From Booklist

Turtledove's Great War series morphs into the American Empire series. The U.S and imperial Germany have imposed a "blood and iron" peace on Britain, France, Russia, and the Confederacy. On the western front, the Confederacy struggles to overcome defeat, dissension, and Weimar-level inflation, and the U.S. labors to stay on top of things and prepare for the next round of combat. Indomitable, muddleheaded General Custer has his sails trimmed by the election of Socialist Upton Sinclair as president in 1920, which also makes Turtledove's creation, Flora Hamburger, the wife of the vice-president. In the Confederacy, former artillery sergeant Jake Featherstone founds the Freedom Party. His road to power turns rocky after the crackbrained assassination of President Wade Hampton V, but Ann Colleton escapes the subsequent Freedom Party debacle only slightly damaged and loses her stormy lover when the widow of one of his victims shoots him. Cincinnatus Driver leaves Ohio for the better racial climate of Iowa, and Scipio, married and now named Xerxes, learns that no matter which whites win in the Confederacy, the black man almost always loses. Turtledove's skill at dramatizing historical forces proves magisterial once more. Roland Green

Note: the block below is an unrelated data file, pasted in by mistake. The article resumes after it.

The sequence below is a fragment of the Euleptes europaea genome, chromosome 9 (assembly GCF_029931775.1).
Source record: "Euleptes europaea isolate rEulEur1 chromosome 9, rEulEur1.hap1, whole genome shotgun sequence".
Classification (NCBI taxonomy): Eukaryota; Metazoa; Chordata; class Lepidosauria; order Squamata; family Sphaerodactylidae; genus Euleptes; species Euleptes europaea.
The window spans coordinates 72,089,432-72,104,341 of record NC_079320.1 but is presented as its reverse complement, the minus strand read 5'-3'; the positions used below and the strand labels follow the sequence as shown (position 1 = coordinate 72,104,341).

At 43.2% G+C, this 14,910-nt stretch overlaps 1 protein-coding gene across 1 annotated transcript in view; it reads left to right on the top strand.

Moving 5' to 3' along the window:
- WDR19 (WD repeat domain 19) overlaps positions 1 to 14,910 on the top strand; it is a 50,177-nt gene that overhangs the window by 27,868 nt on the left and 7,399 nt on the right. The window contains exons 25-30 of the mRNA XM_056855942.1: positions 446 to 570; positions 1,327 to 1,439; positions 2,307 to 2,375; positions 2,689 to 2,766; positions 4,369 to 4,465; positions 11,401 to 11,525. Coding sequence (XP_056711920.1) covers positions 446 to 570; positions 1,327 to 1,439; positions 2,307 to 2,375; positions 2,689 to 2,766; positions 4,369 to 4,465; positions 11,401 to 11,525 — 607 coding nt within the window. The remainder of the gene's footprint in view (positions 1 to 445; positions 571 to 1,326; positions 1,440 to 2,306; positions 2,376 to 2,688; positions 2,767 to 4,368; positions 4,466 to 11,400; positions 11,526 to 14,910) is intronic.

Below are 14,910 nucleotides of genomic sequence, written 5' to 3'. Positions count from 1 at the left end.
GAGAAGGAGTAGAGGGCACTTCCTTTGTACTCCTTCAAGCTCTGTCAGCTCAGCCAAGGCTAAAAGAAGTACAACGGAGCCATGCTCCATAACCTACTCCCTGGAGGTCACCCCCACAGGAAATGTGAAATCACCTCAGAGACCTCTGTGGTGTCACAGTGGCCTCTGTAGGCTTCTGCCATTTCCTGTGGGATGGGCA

Copyright © American Library Association. All rights reserved --This text refers to the Hardcover edition.
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Product Details

  • Series: Southern Victory: American Empire (Book 1)
  • Mass Market Paperback: 656 pages
  • Publisher: Del Rey (June 25, 2002)
  • Language: English
  • ISBN-10: 0345405668
  • ISBN-13: 978-0345405661
  • Product Dimensions: 4.2 x 1.4 x 6.8 inches
  • Shipping Weight: 11.2 ounces (View shipping rates and policies)
  • Average Customer Review: 3.8 out of 5 stars  See all reviews (88 customer reviews)
  • Amazon Best Sellers Rank: #581,669 in Books (See Top 100 in Books)

More About the Author